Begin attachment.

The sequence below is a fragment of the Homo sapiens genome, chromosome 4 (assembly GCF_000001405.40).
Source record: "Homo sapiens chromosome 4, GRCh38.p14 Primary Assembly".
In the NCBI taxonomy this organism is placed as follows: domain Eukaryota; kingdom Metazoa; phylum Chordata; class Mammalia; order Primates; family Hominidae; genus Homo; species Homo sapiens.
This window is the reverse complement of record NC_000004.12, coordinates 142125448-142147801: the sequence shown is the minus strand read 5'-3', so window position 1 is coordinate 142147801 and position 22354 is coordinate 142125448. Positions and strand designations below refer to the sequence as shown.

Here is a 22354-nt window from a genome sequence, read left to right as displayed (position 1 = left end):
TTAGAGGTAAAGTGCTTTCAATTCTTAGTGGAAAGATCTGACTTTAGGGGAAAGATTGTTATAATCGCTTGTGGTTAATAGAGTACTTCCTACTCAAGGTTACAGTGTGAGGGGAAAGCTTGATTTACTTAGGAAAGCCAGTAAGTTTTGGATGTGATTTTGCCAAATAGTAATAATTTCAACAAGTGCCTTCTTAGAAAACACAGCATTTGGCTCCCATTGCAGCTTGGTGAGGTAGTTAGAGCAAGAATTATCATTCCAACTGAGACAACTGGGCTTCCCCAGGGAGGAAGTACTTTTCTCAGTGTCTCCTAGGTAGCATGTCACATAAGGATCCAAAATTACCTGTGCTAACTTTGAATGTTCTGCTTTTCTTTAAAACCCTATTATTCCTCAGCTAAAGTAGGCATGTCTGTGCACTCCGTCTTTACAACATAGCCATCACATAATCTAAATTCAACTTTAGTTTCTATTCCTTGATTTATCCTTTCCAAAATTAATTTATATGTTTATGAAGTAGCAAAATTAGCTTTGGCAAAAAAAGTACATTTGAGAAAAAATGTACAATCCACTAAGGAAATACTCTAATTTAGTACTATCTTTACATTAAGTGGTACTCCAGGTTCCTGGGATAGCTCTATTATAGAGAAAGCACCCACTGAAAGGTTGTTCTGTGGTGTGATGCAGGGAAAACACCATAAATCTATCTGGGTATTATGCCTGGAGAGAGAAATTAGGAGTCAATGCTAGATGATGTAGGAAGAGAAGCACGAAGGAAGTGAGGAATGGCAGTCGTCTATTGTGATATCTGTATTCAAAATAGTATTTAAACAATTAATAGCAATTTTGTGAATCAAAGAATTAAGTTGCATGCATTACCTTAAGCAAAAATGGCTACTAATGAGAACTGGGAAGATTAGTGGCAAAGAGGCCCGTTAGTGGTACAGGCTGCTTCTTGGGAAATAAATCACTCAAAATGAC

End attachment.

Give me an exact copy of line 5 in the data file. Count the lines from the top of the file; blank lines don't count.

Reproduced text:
Here is a 22354-nt window from a genome sequence, read left to right as displayed (position 1 = left end):